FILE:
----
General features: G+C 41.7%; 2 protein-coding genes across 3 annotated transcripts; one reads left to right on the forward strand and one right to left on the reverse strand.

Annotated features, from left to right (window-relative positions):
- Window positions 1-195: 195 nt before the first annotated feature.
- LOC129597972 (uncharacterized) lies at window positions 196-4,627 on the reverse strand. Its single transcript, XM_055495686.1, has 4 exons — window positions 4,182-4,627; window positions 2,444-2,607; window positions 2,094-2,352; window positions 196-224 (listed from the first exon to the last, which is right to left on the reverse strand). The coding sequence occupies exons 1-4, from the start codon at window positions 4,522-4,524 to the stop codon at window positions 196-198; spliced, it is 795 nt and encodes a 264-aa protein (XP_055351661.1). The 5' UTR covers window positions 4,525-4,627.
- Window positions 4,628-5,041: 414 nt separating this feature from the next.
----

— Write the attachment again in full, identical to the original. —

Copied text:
General features: G+C 41.7%; 2 protein-coding genes across 3 annotated transcripts; one reads left to right on the forward strand and one right to left on the reverse strand.

Annotated features, from left to right (window-relative positions):
- Window positions 1-195: 195 nt before the first annotated feature.
- LOC129597972 (uncharacterized) lies at window positions 196-4,627 on the reverse strand. Its single transcript, XM_055495686.1, has 4 exons — window positions 4,182-4,627; window positions 2,444-2,607; window positions 2,094-2,352; window positions 196-224 (listed from the first exon to the last, which is right to left on the reverse strand). The coding sequence occupies exons 1-4, from the start codon at window positions 4,522-4,524 to the stop codon at window positions 196-198; spliced, it is 795 nt and encodes a 264-aa protein (XP_055351661.1). The 5' UTR covers window positions 4,525-4,627.
- Window positions 4,628-5,041: 414 nt separating this feature from the next.